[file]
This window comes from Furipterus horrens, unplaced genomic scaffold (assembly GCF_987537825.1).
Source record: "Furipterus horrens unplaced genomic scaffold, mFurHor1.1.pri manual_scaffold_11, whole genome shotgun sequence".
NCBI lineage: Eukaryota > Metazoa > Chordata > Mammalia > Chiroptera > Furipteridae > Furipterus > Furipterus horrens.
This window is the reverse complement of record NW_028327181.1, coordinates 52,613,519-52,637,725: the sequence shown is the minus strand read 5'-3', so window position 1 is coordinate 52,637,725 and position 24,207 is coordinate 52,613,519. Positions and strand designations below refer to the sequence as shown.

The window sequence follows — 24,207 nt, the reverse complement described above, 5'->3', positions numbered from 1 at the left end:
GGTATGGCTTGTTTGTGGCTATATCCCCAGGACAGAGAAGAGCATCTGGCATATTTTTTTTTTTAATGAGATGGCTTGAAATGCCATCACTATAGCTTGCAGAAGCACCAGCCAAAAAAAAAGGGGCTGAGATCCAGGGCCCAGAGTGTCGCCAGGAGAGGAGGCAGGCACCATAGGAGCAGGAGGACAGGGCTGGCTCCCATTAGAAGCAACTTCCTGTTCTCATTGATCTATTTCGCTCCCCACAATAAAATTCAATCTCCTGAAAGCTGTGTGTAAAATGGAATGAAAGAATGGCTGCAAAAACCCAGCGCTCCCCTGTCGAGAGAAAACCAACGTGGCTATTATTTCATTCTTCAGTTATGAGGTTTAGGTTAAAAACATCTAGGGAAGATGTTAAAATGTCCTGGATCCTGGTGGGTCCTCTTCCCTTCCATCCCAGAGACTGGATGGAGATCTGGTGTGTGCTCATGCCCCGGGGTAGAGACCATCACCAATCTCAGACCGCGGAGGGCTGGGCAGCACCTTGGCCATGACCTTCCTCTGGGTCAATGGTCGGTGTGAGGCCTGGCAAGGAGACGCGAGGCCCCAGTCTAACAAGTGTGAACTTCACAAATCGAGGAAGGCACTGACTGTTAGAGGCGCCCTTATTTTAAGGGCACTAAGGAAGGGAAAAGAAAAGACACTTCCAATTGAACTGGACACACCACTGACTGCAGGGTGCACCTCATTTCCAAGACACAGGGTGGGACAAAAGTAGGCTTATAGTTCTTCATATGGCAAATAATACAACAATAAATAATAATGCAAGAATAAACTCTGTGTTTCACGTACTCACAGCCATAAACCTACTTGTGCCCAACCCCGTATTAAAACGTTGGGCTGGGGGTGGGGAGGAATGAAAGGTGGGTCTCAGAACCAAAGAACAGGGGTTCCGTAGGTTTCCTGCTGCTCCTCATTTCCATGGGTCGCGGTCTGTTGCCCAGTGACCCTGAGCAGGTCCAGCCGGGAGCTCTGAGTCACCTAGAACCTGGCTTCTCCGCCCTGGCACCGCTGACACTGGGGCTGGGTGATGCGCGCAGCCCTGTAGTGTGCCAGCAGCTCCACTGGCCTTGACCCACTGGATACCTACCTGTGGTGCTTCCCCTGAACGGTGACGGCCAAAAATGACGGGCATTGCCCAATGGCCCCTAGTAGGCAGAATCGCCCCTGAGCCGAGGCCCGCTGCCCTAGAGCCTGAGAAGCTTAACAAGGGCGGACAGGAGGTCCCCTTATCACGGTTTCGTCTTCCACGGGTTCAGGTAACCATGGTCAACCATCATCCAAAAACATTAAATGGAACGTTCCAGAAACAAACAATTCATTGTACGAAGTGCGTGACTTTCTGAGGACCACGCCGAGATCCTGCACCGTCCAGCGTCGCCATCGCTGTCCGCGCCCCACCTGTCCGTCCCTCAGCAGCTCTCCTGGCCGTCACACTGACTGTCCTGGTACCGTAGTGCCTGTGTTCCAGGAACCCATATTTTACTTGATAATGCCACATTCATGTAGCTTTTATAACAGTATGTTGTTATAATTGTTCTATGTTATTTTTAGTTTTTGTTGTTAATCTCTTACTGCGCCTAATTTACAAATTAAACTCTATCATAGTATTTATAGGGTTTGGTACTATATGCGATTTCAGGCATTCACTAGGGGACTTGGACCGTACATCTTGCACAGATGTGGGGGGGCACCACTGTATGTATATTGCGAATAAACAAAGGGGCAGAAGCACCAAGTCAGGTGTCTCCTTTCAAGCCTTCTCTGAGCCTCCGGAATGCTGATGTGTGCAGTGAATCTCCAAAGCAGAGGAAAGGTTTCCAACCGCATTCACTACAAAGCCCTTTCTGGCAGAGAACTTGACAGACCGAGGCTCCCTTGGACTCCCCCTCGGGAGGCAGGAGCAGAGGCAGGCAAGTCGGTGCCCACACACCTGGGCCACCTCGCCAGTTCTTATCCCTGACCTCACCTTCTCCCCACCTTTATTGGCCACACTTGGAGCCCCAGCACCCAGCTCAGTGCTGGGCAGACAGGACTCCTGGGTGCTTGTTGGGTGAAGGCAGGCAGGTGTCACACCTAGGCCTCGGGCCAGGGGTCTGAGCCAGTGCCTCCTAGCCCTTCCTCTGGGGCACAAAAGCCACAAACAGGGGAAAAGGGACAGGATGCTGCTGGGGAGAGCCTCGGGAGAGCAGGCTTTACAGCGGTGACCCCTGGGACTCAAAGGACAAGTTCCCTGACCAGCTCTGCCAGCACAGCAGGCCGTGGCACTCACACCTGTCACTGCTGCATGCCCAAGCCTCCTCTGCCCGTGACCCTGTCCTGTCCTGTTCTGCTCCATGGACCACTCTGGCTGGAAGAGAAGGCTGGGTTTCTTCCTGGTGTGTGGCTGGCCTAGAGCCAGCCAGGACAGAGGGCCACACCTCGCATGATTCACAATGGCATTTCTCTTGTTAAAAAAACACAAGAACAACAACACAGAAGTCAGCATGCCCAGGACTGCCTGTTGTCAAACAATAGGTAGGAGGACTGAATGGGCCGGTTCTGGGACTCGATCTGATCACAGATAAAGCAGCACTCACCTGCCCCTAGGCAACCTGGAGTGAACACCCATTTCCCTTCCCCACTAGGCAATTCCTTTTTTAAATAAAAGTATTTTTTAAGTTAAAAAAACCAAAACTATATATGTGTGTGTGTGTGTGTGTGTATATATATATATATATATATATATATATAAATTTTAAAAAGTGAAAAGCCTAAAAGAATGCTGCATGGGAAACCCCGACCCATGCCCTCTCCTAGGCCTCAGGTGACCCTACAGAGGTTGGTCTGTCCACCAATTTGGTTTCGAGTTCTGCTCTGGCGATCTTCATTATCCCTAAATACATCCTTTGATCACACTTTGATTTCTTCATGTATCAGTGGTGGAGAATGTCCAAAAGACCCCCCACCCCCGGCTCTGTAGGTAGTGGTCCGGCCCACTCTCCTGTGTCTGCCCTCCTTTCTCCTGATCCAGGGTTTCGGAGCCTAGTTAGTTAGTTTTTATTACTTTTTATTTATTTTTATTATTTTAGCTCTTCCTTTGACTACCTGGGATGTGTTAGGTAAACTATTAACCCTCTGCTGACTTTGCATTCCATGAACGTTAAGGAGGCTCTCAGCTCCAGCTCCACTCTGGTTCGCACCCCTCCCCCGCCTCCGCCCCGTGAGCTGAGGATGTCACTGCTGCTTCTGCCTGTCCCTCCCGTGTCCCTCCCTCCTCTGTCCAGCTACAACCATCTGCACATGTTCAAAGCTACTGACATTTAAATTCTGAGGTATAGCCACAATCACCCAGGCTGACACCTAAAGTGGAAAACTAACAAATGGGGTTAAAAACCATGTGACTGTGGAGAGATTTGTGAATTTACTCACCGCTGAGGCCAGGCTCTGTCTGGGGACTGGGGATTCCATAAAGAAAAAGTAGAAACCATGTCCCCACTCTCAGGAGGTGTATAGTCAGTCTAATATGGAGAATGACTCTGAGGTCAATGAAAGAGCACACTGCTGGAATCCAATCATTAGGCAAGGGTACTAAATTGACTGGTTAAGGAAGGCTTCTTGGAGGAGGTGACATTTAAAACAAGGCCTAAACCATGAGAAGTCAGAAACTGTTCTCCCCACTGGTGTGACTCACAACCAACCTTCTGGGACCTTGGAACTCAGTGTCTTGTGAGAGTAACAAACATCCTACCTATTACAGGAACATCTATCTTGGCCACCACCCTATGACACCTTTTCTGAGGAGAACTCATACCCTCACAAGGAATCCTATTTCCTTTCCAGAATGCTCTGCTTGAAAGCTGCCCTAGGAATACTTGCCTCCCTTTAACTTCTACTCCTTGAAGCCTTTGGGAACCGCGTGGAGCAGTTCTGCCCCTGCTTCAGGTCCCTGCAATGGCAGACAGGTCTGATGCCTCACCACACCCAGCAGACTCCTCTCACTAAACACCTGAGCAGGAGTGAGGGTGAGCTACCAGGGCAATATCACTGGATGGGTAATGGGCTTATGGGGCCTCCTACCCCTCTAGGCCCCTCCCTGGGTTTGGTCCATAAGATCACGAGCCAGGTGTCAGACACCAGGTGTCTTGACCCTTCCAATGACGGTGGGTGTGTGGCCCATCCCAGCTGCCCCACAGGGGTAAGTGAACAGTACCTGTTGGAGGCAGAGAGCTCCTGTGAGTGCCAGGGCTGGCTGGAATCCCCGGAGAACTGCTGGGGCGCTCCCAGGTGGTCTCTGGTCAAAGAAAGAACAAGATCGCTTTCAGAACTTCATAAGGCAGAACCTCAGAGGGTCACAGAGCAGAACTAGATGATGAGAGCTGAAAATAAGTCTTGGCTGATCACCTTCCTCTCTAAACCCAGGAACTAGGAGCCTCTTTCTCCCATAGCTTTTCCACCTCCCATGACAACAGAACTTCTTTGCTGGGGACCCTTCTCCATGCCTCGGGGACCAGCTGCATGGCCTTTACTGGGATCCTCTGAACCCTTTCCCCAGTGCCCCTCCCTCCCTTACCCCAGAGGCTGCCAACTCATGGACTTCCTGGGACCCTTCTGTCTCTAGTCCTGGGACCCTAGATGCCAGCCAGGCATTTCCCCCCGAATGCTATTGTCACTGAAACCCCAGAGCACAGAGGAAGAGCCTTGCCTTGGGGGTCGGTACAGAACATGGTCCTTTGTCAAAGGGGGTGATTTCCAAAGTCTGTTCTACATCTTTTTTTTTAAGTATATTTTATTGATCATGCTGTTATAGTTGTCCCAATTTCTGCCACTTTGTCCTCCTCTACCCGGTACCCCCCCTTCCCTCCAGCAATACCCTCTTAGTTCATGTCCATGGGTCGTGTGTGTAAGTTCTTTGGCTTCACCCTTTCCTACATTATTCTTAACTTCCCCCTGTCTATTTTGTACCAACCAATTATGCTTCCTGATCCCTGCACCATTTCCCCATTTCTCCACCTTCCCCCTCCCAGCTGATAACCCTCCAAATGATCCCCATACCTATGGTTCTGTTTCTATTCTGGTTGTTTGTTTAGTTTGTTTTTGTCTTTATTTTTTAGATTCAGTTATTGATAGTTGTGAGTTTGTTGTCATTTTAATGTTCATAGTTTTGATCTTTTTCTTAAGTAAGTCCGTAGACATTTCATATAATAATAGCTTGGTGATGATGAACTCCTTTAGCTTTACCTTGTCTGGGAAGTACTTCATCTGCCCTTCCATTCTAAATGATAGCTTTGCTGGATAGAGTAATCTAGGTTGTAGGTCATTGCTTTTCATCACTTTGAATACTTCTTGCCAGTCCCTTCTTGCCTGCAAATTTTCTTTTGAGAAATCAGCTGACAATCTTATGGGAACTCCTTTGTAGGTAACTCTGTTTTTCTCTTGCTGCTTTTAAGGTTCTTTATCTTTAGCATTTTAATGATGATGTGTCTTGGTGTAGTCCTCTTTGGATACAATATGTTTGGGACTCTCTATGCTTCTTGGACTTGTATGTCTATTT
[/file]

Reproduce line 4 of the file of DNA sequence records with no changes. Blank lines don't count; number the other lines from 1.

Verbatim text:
This window is the reverse complement of record NW_028327181.1, coordinates 52,613,519-52,637,725: the sequence shown is the minus strand read 5'-3', so window position 1 is coordinate 52,637,725 and position 24,207 is coordinate 52,613,519. Positions and strand designations below refer to the sequence as shown.